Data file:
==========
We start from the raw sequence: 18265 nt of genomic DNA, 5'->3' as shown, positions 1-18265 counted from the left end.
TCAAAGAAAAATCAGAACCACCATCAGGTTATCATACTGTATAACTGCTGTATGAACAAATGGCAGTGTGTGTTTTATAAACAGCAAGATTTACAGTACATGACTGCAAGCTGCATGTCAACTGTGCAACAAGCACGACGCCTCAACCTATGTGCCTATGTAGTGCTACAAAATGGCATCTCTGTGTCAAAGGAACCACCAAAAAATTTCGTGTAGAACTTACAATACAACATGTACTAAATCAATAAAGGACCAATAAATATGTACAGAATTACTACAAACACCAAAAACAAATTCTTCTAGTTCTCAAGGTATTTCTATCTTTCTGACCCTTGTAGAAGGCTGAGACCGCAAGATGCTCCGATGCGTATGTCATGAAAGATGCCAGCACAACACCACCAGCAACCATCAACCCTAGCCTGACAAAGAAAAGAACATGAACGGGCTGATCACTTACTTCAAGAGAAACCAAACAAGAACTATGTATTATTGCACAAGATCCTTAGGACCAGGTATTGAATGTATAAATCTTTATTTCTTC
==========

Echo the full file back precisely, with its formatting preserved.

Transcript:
We start from the raw sequence: 18265 nt of genomic DNA, 5'->3' as shown, positions 1-18265 counted from the left end.
TCAAAGAAAAATCAGAACCACCATCAGGTTATCATACTGTATAACTGCTGTATGAACAAATGGCAGTGTGTGTTTTATAAACAGCAAGATTTACAGTACATGACTGCAAGCTGCATGTCAACTGTGCAACAAGCACGACGCCTCAACCTATGTGCCTATGTAGTGCTACAAAATGGCATCTCTGTGTCAAAGGAACCACCAAAAAATTTCGTGTAGAACTTACAATACAACATGTACTAAATCAATAAAGGACCAATAAATATGTACAGAATTACTACAAACACCAAAAACAAATTCTTCTAGTTCTCAAGGTATTTCTATCTTTCTGACCCTTGTAGAAGGCTGAGACCGCAAGATGCTCCGATGCGTATGTCATGAAAGATGCCAGCACAACACCACCAGCAACCATCAACCCTAGCCTGACAAAGAAAAGAACATGAACGGGCTGATCACTTACTTCAAGAGAAACCAAACAAGAACTATGTATTATTGCACAAGATCCTTAGGACCAGGTATTGAATGTATAAATCTTTATTTCTTC